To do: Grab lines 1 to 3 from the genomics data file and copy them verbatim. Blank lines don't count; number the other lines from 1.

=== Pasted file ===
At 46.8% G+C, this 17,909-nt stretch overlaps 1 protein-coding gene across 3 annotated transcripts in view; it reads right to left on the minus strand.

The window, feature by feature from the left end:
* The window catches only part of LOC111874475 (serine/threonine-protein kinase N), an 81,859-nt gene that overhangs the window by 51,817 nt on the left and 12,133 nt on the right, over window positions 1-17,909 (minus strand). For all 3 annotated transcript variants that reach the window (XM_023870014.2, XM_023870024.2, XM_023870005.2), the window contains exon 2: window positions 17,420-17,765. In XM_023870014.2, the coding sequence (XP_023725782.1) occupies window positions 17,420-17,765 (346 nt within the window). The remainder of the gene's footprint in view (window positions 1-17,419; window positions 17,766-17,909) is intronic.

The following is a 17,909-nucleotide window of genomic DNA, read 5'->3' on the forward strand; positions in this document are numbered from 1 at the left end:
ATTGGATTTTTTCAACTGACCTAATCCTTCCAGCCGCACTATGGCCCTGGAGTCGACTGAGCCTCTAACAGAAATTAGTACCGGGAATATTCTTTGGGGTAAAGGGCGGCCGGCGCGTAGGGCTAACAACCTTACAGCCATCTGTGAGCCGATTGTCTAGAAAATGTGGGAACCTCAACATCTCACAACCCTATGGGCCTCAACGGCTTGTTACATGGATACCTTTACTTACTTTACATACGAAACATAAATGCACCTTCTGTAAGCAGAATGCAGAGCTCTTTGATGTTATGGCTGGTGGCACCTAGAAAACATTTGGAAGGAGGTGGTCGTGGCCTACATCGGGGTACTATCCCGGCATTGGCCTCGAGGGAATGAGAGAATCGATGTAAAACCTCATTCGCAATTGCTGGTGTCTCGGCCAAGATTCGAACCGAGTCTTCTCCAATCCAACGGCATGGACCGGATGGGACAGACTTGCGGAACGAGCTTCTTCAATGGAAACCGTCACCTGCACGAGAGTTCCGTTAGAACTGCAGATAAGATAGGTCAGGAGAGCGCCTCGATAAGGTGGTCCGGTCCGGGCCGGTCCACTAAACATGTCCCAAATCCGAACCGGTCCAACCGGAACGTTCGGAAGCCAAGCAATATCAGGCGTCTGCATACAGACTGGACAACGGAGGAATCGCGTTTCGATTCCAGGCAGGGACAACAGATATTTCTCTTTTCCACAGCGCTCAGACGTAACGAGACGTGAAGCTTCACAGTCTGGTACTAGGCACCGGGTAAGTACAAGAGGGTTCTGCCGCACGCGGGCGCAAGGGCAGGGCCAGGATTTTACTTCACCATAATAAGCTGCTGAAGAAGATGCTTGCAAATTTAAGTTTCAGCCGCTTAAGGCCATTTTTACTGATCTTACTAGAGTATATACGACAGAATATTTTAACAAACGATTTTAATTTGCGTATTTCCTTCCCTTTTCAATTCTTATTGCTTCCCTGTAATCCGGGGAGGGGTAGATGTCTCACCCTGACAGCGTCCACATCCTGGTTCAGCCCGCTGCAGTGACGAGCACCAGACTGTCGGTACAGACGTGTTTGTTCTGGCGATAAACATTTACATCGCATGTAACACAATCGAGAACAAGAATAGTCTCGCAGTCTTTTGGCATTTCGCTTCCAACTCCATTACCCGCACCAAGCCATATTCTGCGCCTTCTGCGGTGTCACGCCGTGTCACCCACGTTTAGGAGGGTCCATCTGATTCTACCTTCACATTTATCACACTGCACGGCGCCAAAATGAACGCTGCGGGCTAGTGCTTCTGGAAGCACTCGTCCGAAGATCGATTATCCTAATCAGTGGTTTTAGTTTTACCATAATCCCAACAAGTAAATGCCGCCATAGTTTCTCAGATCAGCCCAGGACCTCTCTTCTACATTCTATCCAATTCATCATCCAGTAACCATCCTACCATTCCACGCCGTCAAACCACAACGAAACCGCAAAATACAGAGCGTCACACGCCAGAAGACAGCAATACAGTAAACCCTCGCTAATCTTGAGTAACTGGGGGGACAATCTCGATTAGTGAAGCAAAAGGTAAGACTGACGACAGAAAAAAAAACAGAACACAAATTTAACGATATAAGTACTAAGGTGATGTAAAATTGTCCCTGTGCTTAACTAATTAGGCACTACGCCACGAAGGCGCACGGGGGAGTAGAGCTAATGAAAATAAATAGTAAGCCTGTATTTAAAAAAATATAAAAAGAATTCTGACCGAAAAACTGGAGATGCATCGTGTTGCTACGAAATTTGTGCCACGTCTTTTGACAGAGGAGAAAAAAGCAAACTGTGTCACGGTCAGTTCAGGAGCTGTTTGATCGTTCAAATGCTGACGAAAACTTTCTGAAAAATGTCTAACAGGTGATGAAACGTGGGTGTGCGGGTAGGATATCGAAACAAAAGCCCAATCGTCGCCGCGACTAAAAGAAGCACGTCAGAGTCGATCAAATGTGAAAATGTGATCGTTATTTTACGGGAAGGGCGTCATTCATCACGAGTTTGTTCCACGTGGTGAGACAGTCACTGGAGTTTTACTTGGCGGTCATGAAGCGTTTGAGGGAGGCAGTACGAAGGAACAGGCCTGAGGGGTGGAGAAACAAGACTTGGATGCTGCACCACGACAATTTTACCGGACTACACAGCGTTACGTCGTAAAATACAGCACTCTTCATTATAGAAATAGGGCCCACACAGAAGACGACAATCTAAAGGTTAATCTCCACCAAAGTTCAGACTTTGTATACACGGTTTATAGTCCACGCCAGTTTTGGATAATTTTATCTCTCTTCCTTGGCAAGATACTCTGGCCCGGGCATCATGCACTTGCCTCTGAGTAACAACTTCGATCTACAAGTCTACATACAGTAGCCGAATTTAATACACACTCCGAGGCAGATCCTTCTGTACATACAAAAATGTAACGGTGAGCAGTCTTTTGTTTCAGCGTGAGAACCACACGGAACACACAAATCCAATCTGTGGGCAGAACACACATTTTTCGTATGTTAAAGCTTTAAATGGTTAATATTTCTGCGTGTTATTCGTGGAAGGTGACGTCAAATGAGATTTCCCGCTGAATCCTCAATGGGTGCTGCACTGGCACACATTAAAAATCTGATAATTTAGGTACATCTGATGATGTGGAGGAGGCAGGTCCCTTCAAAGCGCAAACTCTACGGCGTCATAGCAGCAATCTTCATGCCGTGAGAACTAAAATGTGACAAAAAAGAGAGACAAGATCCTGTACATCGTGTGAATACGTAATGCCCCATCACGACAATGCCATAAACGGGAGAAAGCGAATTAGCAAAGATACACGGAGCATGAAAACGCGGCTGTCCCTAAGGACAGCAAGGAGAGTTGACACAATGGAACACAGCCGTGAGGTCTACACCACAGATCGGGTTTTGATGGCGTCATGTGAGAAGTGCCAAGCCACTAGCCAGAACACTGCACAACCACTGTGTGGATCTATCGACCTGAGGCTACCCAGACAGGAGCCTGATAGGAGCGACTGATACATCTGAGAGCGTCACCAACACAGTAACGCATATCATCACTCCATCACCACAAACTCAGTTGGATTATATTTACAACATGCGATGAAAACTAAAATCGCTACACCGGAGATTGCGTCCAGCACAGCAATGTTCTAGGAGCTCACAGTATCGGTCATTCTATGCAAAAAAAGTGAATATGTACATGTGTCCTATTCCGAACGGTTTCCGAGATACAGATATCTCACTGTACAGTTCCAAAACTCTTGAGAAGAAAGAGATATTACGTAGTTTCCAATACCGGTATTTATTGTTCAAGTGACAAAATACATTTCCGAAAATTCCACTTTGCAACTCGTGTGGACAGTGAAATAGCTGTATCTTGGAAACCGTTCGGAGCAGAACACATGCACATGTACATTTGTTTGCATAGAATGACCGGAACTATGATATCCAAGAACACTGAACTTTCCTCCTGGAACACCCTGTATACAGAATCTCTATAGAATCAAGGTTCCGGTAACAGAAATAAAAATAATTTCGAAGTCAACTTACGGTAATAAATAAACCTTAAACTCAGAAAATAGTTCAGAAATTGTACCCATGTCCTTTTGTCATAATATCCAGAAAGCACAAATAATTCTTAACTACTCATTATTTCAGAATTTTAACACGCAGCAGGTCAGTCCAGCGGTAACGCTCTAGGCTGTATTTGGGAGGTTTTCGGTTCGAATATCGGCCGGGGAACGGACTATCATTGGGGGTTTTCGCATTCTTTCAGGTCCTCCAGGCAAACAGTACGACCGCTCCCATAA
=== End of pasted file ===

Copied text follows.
At 46.8% G+C, this 17,909-nt stretch overlaps 1 protein-coding gene across 3 annotated transcripts in view; it reads right to left on the minus strand.

The window, feature by feature from the left end:
* The window catches only part of LOC111874475 (serine/threonine-protein kinase N), an 81,859-nt gene that overhangs the window by 51,817 nt on the left and 12,133 nt on the right, over window positions 1-17,909 (minus strand). For all 3 annotated transcript variants that reach the window (XM_023870014.2, XM_023870024.2, XM_023870005.2), the window contains exon 2: window positions 17,420-17,765. In XM_023870014.2, the coding sequence (XP_023725782.1) occupies window positions 17,420-17,765 (346 nt within the window). The remainder of the gene's footprint in view (window positions 1-17,419; window positions 17,766-17,909) is intronic.